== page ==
Shaun Abrahams’s appointment was invalid, Constitutional Court rules
Shaun Abrahams’s appointment as national director of public prosecutions (NDPP) was “constitutionally invalid”, the Constitutional Court has found, and it would not be “just and equitable” for him to remain in office.
Justice Mbuyiseli Madlanga, reading out the judgment on Monday, said the way former NDPP Mxolisi Nxasana left office was inconsistent with the constitution, and was thus invalid.
He said Abrahams’s appointment was consequential of Nxasana’s resignation, and that a consequential act was only valid for so long as the earlier act was not set aside.
“It follows that the appointment of Abrahams is also constitutionally invalid,” Madlanga said.
WATCH: The Constitutional Court finds NDPP Shaun Abrahams's appointment invalid
SA’s highest court ruled on August 13 2018 that advocate Shaun Abrahams was not validly appointed to lead the NPA because he had benefited from former president Jacob Zuma’s abuse of power. Justice Mbuyiseli Madlanga, writing on behalf of the Constitutional Court’s majority, found that Zuma had used a R17,3m 'golden handshake' to get rid of former NPA head Mxolisi Nxasana.
The confirmation application was brought by the Council for the Advancement of the South African Constitution (Casac), Freedom Under Law (FUL) and Corruption Watch following a bombshell judgment in the high court in Pretoria in December, which reviewed and set aside Abrahams’s appointment as NDPP. This order was confirmed by the apex court.
Declaring the office of the NDPP vacant, flowed out of the high court’s finding that the settlement agreement in which Nxasana left office in 2015 was constitutionally invalid. The court ordered Nxasana to pay back the R17m golden handshake that he received from the government. This was confirmed by the Constitutional Court.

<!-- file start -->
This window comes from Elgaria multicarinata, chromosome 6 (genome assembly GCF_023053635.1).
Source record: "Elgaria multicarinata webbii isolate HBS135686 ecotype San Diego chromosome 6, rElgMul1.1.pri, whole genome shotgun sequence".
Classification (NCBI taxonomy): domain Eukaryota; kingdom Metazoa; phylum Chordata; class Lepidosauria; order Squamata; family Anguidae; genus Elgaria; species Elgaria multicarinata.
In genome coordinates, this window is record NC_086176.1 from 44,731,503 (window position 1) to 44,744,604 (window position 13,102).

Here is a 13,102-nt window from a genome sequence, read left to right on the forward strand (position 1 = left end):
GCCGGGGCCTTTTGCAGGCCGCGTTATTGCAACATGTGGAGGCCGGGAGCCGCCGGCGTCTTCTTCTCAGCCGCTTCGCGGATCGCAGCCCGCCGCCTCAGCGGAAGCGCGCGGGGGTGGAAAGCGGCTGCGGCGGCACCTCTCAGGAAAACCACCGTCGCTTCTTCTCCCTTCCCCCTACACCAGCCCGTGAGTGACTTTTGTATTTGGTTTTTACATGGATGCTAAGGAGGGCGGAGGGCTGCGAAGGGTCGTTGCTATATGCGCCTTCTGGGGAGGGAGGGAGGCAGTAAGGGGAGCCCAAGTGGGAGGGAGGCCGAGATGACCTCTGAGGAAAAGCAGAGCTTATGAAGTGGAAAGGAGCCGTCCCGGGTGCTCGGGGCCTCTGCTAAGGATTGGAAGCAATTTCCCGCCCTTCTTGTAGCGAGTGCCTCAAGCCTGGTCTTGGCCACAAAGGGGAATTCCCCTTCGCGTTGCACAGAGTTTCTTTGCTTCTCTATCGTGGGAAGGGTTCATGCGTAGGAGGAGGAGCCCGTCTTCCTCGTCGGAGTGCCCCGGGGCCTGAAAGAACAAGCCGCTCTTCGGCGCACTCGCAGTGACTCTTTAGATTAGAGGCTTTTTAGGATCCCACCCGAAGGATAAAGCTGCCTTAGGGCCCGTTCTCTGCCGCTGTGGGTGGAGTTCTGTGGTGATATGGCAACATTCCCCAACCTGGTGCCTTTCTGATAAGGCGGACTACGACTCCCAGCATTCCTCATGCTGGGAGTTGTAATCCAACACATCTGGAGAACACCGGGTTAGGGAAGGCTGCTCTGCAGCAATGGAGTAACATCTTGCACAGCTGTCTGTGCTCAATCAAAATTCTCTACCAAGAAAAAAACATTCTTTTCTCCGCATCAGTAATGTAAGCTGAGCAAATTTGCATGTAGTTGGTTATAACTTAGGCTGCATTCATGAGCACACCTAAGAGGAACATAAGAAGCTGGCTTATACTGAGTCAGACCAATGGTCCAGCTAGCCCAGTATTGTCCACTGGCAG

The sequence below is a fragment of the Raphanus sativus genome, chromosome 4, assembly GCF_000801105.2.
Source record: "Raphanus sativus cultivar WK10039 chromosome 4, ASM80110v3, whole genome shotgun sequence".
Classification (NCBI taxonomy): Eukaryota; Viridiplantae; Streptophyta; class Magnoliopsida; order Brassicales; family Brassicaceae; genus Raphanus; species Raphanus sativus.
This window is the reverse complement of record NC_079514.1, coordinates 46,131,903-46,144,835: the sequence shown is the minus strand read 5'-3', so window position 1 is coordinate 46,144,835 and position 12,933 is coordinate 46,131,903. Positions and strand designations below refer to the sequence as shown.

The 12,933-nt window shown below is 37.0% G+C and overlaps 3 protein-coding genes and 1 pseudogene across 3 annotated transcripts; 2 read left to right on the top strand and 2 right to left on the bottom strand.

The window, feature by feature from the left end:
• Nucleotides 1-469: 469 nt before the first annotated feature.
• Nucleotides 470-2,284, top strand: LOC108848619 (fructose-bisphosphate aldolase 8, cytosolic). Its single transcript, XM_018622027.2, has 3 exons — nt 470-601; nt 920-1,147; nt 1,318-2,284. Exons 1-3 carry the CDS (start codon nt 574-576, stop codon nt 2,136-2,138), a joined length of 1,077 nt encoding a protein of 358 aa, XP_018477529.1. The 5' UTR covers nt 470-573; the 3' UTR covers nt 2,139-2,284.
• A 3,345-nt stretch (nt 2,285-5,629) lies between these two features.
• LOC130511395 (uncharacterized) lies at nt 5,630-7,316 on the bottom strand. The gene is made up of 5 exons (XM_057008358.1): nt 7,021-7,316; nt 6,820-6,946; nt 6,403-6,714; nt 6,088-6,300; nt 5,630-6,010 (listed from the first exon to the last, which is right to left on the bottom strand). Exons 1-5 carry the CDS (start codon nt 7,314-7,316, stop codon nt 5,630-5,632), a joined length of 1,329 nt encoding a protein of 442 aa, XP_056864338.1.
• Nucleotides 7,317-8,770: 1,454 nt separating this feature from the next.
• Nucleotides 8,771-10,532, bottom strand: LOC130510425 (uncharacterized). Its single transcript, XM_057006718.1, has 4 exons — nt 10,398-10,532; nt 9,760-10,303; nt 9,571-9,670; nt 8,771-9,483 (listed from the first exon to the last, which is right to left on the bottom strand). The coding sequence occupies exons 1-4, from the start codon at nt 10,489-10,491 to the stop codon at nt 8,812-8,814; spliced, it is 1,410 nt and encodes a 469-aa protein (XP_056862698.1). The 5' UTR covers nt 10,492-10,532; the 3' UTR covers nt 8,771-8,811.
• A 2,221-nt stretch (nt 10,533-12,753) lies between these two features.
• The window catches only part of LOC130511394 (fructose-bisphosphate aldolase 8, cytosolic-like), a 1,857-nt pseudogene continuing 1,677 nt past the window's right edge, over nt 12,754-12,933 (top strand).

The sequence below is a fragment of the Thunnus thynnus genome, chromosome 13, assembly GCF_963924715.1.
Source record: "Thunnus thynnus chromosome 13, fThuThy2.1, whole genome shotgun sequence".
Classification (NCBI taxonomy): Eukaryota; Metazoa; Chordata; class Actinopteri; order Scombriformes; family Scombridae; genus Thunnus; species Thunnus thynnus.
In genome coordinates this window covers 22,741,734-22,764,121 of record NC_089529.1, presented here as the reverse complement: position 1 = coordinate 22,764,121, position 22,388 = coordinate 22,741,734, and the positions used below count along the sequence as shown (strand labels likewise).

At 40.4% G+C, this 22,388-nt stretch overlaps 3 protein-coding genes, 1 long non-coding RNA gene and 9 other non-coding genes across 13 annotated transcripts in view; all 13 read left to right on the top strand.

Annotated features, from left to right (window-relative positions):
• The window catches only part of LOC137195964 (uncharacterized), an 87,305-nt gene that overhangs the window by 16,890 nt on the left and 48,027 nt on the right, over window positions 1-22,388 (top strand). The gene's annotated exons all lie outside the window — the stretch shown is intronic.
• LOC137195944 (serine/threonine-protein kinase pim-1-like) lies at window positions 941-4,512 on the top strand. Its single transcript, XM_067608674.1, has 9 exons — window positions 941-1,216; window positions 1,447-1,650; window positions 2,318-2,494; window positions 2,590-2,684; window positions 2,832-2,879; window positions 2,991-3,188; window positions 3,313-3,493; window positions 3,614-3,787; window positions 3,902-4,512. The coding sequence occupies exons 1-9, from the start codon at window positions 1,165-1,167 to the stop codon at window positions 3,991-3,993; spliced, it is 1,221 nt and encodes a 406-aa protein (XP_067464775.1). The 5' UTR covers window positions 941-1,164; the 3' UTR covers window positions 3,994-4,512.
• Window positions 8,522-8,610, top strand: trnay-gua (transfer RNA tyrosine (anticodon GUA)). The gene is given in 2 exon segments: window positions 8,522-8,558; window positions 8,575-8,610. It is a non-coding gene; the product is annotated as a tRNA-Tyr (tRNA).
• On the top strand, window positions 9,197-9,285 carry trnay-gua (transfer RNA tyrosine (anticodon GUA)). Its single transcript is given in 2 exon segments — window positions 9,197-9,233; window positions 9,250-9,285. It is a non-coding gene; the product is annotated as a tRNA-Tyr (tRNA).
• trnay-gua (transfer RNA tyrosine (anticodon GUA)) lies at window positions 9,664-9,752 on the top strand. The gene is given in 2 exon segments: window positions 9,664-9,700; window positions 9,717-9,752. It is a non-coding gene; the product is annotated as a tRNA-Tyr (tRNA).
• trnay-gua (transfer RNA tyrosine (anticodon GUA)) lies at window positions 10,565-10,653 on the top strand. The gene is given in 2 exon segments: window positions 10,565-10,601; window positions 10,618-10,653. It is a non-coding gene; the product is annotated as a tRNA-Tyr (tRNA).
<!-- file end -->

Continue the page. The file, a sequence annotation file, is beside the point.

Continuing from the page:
The high court also found that former president Jacob Zuma could not appoint the National Prosecuting Authority (NPA) head because he was conflicted, ordering that now president Cyril Ramaphosa should appoint the NDPP while Zuma was still in office. The issue, by the time it was argued in the Constitutional Court, was moot, as Zuma had resigned as president of the republic on February 14, while the application was heard on February 28.
Corruption Watch and Freedom Under Law had argued that Nxasana should be reinstated and there was nothing in his conduct that suggested he was not fit and proper, having resisted pressure from Zuma to leave. Casac, however, argued that while one should not judge Nxasana too harshly, it would not serve the interests of the NPA to return him to office, as he was a man with a price.
Nxasana had appealed the high court’s decision to not grant him condonation for filing his affidavit to the court late, in which he gave his version of the events. His appeal succeeded.
The NPA and Abrahams had appealed the judgment, but it was dismissed with costs.
President Cyril Ramaphosa was ordered to appoint a new NDPP within 90 days.